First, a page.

By Tim Bonfield
The Cincinnati Enquirer
Children with muscular dystrophy might live longer - or at least better - if doctors start treating their failing hearts at earlier ages. But it will take an expansion of research studies to know for sure.
So says the organizer of a group of cardiology experts gathering today through Sunday in Cincinnati to discuss recommending a nationwide set of standards for caring for young people with muscular dystrophy.
"It makes sense to begin treatment earlier," says Dr. Linda Cripe, a pediatric cardiologist with Cincinnati Children's Hospital Medical Center. "But there is no data to say if it is of benefit, nor on which medicines would work best."
Cardiologists are gathering in downtown Cincinnati along with many other experts in muscular dystrophy as part of an annual scientific conference put on by the Parent Project Muscular Dystrophy. This is the first year the conference has been in Cincinnati.
Muscular dystrophy is a term that includes more than 20 related genetic disorders that gradually destroy muscle function. The most common and among the most serious forms is Duchenne muscular dystrophy, which affects one in every 3,000 male births.
There is no cure. As the disease destroys muscular function, many boys with Duchenne MD lose the ability to walk in their mid-teens and die in their early 20s. Gradual heart failure is one of the most common causes of death.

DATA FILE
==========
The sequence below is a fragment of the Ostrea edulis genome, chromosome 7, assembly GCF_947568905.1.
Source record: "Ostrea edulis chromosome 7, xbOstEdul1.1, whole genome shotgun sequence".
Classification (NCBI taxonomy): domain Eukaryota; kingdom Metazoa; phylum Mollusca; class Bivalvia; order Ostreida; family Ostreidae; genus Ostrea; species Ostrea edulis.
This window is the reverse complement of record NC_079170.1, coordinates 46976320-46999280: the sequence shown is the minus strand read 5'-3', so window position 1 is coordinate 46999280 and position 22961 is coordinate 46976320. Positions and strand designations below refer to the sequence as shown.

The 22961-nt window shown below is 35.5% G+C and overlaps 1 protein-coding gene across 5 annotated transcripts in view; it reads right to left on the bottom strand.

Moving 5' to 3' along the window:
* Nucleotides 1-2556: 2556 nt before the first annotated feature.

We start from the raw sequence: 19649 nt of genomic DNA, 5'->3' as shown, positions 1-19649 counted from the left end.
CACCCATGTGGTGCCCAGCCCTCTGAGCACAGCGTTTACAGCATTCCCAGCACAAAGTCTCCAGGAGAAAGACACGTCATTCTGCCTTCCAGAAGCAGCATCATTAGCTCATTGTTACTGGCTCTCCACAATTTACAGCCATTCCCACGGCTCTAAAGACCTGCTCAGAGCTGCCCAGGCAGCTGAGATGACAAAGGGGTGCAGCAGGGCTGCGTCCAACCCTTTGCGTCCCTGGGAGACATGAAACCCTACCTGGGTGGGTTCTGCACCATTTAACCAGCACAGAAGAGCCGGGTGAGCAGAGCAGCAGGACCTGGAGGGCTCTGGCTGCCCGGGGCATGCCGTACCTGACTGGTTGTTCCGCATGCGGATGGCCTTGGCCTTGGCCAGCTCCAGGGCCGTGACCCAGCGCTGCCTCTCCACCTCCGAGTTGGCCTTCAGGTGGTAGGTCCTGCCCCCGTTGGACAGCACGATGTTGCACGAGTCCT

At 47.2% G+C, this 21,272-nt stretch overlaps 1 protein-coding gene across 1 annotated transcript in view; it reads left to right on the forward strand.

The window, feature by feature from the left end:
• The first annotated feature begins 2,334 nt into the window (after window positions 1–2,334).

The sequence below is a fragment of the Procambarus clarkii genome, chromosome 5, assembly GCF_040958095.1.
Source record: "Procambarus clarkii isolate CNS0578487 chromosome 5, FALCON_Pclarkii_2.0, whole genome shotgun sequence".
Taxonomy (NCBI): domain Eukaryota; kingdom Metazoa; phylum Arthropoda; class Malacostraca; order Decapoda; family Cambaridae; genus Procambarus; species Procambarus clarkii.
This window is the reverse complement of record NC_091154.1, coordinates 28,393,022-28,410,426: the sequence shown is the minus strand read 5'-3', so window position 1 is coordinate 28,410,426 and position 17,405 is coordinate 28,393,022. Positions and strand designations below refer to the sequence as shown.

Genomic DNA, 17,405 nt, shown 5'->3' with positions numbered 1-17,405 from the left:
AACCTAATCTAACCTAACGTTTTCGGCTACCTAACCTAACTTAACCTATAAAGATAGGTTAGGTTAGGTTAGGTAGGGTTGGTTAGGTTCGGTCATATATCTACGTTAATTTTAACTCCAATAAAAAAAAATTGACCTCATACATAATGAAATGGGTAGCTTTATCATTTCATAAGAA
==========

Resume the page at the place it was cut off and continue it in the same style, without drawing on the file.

However, patients with MD typically get referred to cardiologists in their late teens - after their heart failure has reached advanced stages and treatment has limited benefit, Cripe said.
During the past two years in Cincinnati, a team of various kinds of specialists has urged some boys to get heart failure treatment earlier in life. A few have been as young as 6 or 8 years old, Cripe said.
The Parent Project was founded in 1994 by Pat Furlong, a Middletown woman whose two sons died of the illness in 1996.
The annual conference is intended for parents to hear about the latest treatment advances and trends in MD directly from the experts. This year, topics range from updates on genetic therapy to the value of physical therapy to coping with insurance issues.
The focus on cardiology is a relatively new development in muscular dystrophy. The experts gathering this weekend hope to develop a draft set of treatment recommendations that eventually would be submitted to the American Academy of Pediatrics for use as a nationwide care guideline.
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